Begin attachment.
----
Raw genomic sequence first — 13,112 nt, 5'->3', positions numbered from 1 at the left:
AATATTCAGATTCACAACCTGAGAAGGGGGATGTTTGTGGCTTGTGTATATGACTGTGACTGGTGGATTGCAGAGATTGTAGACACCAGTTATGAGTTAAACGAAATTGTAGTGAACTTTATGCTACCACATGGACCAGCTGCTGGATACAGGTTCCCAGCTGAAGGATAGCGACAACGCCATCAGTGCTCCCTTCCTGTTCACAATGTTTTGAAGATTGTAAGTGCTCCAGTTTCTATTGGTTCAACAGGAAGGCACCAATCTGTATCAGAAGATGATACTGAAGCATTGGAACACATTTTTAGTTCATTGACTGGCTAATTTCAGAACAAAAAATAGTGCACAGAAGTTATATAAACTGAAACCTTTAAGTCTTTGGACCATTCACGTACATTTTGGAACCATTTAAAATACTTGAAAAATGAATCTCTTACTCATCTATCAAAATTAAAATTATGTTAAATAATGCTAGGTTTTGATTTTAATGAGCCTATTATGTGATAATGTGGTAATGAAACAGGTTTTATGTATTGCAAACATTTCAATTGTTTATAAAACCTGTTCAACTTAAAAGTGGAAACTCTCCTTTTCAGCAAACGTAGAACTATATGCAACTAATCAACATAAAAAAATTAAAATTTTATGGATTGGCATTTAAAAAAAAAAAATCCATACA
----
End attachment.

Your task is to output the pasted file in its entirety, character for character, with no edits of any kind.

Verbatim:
Raw genomic sequence first — 13,112 nt, 5'->3', positions numbered from 1 at the left:
AATATTCAGATTCACAACCTGAGAAGGGGGATGTTTGTGGCTTGTGTATATGACTGTGACTGGTGGATTGCAGAGATTGTAGACACCAGTTATGAGTTAAACGAAATTGTAGTGAACTTTATGCTACCACATGGACCAGCTGCTGGATACAGGTTCCCAGCTGAAGGATAGCGACAACGCCATCAGTGCTCCCTTCCTGTTCACAATGTTTTGAAGATTGTAAGTGCTCCAGTTTCTATTGGTTCAACAGGAAGGCACCAATCTGTATCAGAAGATGATACTGAAGCATTGGAACACATTTTTAGTTCATTGACTGGCTAATTTCAGAACAAAAAATAGTGCACAGAAGTTATATAAACTGAAACCTTTAAGTCTTTGGACCATTCACGTACATTTTGGAACCATTTAAAATACTTGAAAAATGAATCTCTTACTCATCTATCAAAATTAAAATTATGTTAAATAATGCTAGGTTTTGATTTTAATGAGCCTATTATGTGATAATGTGGTAATGAAACAGGTTTTATGTATTGCAAACATTTCAATTGTTTATAAAACCTGTTCAACTTAAAAGTGGAAACTCTCCTTTTCAGCAAACGTAGAACTATATGCAACTAATCAACATAAAAAAATTAAAATTTTATGGATTGGCATTTAAAAAAAAAAAATCCATACA